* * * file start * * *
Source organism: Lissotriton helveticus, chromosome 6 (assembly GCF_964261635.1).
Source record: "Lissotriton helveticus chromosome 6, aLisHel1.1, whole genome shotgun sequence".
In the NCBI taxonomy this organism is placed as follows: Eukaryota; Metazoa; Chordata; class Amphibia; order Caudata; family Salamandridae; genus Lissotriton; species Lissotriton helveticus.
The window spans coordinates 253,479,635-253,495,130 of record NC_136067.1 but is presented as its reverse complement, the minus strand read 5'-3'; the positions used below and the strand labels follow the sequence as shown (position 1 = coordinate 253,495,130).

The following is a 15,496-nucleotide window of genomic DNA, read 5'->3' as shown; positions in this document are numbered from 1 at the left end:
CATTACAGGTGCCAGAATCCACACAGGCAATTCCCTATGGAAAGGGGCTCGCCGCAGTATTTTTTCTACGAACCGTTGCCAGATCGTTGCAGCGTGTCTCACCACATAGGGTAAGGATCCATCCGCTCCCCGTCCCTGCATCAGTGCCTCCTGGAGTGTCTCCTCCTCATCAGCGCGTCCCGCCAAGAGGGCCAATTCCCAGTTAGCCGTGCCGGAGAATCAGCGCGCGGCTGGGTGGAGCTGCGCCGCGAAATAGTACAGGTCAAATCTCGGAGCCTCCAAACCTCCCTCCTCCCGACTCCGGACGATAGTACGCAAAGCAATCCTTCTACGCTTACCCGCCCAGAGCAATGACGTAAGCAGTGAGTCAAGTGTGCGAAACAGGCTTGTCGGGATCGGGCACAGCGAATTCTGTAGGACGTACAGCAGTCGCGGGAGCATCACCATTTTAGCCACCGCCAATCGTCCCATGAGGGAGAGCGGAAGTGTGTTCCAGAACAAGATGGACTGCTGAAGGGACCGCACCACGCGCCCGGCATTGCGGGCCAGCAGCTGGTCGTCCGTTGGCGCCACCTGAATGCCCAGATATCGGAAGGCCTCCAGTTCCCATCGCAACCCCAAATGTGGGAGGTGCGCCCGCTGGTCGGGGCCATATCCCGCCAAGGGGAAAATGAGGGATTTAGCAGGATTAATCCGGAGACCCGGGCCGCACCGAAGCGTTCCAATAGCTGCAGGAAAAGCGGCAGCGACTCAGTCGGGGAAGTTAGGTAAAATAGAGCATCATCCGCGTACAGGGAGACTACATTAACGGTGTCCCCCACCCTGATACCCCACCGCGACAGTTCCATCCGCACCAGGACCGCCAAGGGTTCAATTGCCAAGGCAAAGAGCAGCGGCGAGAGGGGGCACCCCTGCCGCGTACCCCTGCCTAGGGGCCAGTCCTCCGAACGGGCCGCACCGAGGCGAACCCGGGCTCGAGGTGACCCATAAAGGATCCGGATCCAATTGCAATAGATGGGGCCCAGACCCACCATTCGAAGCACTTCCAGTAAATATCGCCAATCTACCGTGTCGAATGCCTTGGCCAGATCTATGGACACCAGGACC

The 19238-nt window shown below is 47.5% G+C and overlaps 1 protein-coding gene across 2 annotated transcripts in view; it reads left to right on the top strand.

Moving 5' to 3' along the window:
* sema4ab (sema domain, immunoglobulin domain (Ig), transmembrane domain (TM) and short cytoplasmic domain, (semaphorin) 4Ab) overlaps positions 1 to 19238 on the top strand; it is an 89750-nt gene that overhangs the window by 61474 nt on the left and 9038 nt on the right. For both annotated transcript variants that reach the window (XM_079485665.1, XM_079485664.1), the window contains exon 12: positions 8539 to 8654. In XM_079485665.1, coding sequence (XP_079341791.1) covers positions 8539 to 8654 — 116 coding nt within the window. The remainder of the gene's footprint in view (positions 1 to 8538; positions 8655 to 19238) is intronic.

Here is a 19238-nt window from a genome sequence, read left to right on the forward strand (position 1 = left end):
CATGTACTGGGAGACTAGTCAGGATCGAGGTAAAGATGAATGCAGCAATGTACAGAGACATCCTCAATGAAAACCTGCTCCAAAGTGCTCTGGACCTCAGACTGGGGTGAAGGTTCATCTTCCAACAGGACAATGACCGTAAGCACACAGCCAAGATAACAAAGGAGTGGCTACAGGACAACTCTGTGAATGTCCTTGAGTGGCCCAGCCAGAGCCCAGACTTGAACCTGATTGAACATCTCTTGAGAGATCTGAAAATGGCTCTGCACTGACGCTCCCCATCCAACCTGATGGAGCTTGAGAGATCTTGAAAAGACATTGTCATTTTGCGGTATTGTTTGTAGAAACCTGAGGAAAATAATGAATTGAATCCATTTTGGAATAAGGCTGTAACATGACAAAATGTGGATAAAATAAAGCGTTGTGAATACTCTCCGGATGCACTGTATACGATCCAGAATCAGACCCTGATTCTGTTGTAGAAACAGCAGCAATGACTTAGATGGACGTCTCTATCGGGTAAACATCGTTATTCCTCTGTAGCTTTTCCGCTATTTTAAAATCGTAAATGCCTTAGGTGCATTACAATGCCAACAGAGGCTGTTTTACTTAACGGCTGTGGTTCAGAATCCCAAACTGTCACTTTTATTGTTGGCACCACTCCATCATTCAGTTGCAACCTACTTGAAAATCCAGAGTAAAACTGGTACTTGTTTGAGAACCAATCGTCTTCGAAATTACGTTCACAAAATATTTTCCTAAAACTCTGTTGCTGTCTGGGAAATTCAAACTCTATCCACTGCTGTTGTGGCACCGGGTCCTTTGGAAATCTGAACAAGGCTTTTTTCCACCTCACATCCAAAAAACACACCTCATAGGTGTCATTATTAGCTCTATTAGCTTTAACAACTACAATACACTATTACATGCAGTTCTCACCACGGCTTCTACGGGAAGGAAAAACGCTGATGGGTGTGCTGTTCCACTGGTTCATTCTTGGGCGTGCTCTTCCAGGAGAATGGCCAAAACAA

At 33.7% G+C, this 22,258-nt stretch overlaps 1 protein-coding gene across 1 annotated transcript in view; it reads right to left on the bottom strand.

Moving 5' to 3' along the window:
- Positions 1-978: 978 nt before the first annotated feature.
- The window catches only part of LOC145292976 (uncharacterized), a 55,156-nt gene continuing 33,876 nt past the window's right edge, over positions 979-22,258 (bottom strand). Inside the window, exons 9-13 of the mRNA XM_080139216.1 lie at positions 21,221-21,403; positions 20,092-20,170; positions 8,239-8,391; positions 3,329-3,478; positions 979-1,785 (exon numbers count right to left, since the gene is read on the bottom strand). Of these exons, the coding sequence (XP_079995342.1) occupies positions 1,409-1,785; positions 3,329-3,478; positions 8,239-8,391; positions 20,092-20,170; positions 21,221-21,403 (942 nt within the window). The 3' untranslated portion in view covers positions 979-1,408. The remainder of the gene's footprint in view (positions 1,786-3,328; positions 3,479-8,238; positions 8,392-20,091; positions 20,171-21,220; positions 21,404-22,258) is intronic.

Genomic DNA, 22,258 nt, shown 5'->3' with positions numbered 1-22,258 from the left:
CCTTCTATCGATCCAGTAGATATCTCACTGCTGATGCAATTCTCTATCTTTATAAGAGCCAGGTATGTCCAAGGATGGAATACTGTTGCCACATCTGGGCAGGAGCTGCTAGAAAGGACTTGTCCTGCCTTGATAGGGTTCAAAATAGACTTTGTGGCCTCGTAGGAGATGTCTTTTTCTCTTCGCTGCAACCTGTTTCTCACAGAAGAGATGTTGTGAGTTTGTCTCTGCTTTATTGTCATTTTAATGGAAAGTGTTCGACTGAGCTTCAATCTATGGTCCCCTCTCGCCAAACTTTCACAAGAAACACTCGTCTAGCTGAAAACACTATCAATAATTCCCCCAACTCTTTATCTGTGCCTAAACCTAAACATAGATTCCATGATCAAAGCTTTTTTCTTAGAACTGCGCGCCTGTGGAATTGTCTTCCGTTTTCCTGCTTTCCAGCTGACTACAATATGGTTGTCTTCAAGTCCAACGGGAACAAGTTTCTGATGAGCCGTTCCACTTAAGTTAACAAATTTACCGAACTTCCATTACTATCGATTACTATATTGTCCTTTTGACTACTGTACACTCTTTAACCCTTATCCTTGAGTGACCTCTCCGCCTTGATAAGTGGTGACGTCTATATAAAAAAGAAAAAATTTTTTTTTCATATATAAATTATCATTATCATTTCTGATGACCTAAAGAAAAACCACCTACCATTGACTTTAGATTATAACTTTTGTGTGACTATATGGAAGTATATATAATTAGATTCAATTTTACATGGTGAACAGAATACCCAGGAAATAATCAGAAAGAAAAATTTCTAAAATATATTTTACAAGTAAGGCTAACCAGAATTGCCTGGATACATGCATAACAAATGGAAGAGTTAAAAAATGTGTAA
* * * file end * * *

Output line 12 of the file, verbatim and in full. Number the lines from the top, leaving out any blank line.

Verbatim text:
At 33.7% G+C, this 22,258-nt stretch overlaps 1 protein-coding gene across 1 annotated transcript in view; it reads right to left on the bottom strand.